Wonder what the deal is with Twitter? Is it a tool to reduce stress by staying connected and feeling like part of a community, or a time-sucking trap?
It can be both – the trick is managing the flow!
Imagine a storm drain pipe pumping out water after a heavy rain… That’s Twitter!
Thousands and thousands of gallons of information gushing at you non-stop.
Overwhelming? Yes it can be – but if you harness it correctly it can be a way to connect with a community of like-minded people and reduce stress.
First – let’s talk about managing the information flowing toward you.
Get a Twitter tool to help you. (I use TweetDeck) This will help you channel the gush of information into smaller – more manageable streams.
TweetDeck divides your information into columns. In this example first column (or stream) features all the people you follow on Twitter.
Doing a Twitter search on a particular topic such as heart health, your town, your job, parenting, etc can help you find interesting people to follow. Tweets from these people will show up in your “Friends” column. Choose who you follow wisely. If someone is over-tweeting or sharing information you don’t wish to read, simply unfollow them. They won’t know – it will be fine!
Next is the “Mention” column. This keeps track of anytime someone uses your @name in a tweet. This is a great way to find out who responded to something you wrote without having to constantly monitor your Twitter account.
The third column is “Direct Message.” Remember anything you write in a tweet goes into that giant stream of information – anyone can read it, comment on it, or re-tweet it. (RT). If you have something more private to share, you can send a direct message (outside of the stream) only that person can read it. Again, this column helps you keep track of your incoming messages without having to constantly monitor your account.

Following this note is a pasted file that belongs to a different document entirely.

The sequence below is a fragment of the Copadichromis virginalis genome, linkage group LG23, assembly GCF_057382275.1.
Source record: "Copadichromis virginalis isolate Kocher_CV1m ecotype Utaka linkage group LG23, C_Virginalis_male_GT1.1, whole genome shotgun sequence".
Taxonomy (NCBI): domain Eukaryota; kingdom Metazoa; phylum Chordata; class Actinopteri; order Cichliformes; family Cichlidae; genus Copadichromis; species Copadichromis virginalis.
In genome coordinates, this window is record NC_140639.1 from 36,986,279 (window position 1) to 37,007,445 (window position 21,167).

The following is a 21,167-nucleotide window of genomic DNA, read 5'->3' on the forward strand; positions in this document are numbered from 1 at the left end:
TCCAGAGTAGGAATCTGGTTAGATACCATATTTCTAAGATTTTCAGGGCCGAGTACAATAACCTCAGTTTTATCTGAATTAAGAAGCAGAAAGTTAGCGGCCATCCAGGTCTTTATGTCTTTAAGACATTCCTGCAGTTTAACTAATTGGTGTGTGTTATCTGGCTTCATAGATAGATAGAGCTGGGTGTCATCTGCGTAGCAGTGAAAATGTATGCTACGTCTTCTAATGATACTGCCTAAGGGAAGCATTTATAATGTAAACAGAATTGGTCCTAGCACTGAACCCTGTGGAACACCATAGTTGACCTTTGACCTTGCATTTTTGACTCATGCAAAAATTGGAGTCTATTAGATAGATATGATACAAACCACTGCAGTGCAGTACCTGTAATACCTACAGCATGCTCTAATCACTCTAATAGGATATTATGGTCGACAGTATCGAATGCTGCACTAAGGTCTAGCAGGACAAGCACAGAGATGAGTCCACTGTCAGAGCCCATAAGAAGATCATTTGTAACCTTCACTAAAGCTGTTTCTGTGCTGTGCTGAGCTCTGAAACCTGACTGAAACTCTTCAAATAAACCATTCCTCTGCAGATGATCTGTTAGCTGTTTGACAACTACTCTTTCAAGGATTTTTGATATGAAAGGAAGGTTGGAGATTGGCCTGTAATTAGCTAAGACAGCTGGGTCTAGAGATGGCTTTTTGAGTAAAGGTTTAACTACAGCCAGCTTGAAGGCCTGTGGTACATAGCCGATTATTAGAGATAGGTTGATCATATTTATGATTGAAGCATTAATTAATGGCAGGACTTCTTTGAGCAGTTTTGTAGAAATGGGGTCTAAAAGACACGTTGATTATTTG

You can add more columns (or streams) to your page. Perhaps you want an ongoing search on a particular topic, such as health care reform. Searching for hashtags is a great way to sort the information too. A hashtag is a number/hash sign (#) followed by a word, for example #hearthealth. Including a hashtag in your tweet is a great way to raise a flag and say to everyone interested in the same topic, “Hey, pay attention!”
For more information about how to use hashtags, Twitter, and social media check out Gettin’ Geeky or check out Michele Payn-Knoper’s great article
Here are some hashtags you may want to check out:
#hearthealth, #GoRed4Wmn, #stroke, #afib (atrial fibrillation), #cardiovascular, #stress, #nutrition, #food, #quote, #balance, #wellness, #parenting, #family, #kids, #children, #worklife, #busywoman, #agchat, #assnchat, #journchat, #hr, #followfarmer
Once you find some people and topics to follow, start tweeting with idea of sending good information out into the stream. Have a comment on a book you just read? Great, make a comment, link to the book or author, and use a hashtag. See a tweet you like? Super, reply to it – or show some Twitter-love by retweeting it. If you think someone is really great show them love with a #FF (Follow Friday) include their @name and tell the world why they should follow him/her too!
Here are some great people to follow:
@stopafib, @HeartNews, @womensHealthMag
@mpaynknoper, @agchat, @AthleticFoodie, @gilmerdairy
Giggle and Inspiration:
@RockandRollGuru, @TheOsheaReport, @JoyTripProject, @jusonlaipply @kimandjason
@Price_Points, @nametagscott, @Ginaschreck @Joelcomm @laurastack @billgeist
Remember, as with all technology, Twitter is a tool. You can use it or it can use you! Turn it off when you are trying to get things done, relating to people face-to-face, or eating! More tips to manage electronic induced stress.
I wish you low stress and great tweeting success!
Get valuable information in Eliz’s new book, The Busy Woman’s Guide to a Healthy Heart, or in her Award Winning Blog
Eliz Greene survived a massive heart attack while seven-months pregnant with twins, struggled to lose the 80 pounds gained during her pregnancy, and searched for a way to hold on to the perspective and passion she found in her near-death experience. Drawing on her background as an adaptive movement specialist, Eliz developed simple strategies and tips to help other busy women be more active, eat better and manage your stress. Find out more at www.EmbraceYourHeart.com
One Response to “Busy Woman’s Guide to Twitter and Stress”
[…] This post was mentioned on Twitter by Eliz Greene and Eliz Greene. Eliz Greene said: #FF featured in #busywoman guide to #twitter and #stress http://bit.ly/11w4gm #hearthealth: @stopafib, @HeartNews, @womensHealthMag […]